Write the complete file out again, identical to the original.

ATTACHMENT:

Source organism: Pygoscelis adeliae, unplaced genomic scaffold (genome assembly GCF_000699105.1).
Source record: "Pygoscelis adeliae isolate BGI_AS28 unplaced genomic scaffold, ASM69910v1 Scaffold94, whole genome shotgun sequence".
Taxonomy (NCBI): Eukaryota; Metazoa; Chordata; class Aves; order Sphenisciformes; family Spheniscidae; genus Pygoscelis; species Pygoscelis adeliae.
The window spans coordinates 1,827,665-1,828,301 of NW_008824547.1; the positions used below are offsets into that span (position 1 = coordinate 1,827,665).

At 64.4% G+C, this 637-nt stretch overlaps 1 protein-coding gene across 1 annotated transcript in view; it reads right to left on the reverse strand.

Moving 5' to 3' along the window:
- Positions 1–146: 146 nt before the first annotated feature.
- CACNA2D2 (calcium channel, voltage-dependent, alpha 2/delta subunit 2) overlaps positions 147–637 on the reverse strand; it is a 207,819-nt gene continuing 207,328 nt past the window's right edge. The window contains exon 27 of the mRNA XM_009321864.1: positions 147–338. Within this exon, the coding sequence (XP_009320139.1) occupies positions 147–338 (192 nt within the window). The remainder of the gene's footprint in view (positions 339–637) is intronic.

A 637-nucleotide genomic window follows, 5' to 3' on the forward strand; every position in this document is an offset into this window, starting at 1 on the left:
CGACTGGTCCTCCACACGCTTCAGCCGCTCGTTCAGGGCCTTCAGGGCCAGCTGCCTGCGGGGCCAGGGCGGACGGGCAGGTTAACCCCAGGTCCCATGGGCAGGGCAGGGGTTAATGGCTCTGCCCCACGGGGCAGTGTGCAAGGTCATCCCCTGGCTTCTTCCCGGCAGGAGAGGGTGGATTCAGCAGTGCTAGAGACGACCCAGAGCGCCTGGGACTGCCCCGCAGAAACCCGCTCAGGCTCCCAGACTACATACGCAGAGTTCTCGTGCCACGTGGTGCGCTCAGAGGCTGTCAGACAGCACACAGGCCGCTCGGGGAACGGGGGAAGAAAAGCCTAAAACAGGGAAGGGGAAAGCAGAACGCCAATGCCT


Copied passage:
Source organism: Pygoscelis adeliae, unplaced genomic scaffold (genome assembly GCF_000699105.1).
Source record: "Pygoscelis adeliae isolate BGI_AS28 unplaced genomic scaffold, ASM69910v1 Scaffold94, whole genome shotgun sequence".
Taxonomy (NCBI): Eukaryota; Metazoa; Chordata; class Aves; order Sphenisciformes; family Spheniscidae; genus Pygoscelis; species Pygoscelis adeliae.
The window spans coordinates 1,827,665-1,828,301 of NW_008824547.1; the positions used below are offsets into that span (position 1 = coordinate 1,827,665).

At 64.4% G+C, this 637-nt stretch overlaps 1 protein-coding gene across 1 annotated transcript in view; it reads right to left on the reverse strand.

Moving 5' to 3' along the window:
- Positions 1–146: 146 nt before the first annotated feature.
- CACNA2D2 (calcium channel, voltage-dependent, alpha 2/delta subunit 2) overlaps positions 147–637 on the reverse strand; it is a 207,819-nt gene continuing 207,328 nt past the window's right edge. The window contains exon 27 of the mRNA XM_009321864.1: positions 147–338. Within this exon, the coding sequence (XP_009320139.1) occupies positions 147–338 (192 nt within the window). The remainder of the gene's footprint in view (positions 339–637) is intronic.

A 637-nucleotide genomic window follows, 5' to 3' on the forward strand; every position in this document is an offset into this window, starting at 1 on the left:
CGACTGGTCCTCCACACGCTTCAGCCGCTCGTTCAGGGCCTTCAGGGCCAGCTGCCTGCGGGGCCAGGGCGGACGGGCAGGTTAACCCCAGGTCCCATGGGCAGGGCAGGGGTTAATGGCTCTGCCCCACGGGGCAGTGTGCAAGGTCATCCCCTGGCTTCTTCCCGGCAGGAGAGGGTGGATTCAGCAGTGCTAGAGACGACCCAGAGCGCCTGGGACTGCCCCGCAGAAACCCGCTCAGGCTCCCAGACTACATACGCAGAGTTCTCGTGCCACGTGGTGCGCTCAGAGGCTGTCAGACAGCACACAGGCCGCTCGGGGAACGGGGGAAGAAAAGCCTAAAACAGGGAAGGGGAAAGCAGAACGCCAATGCCT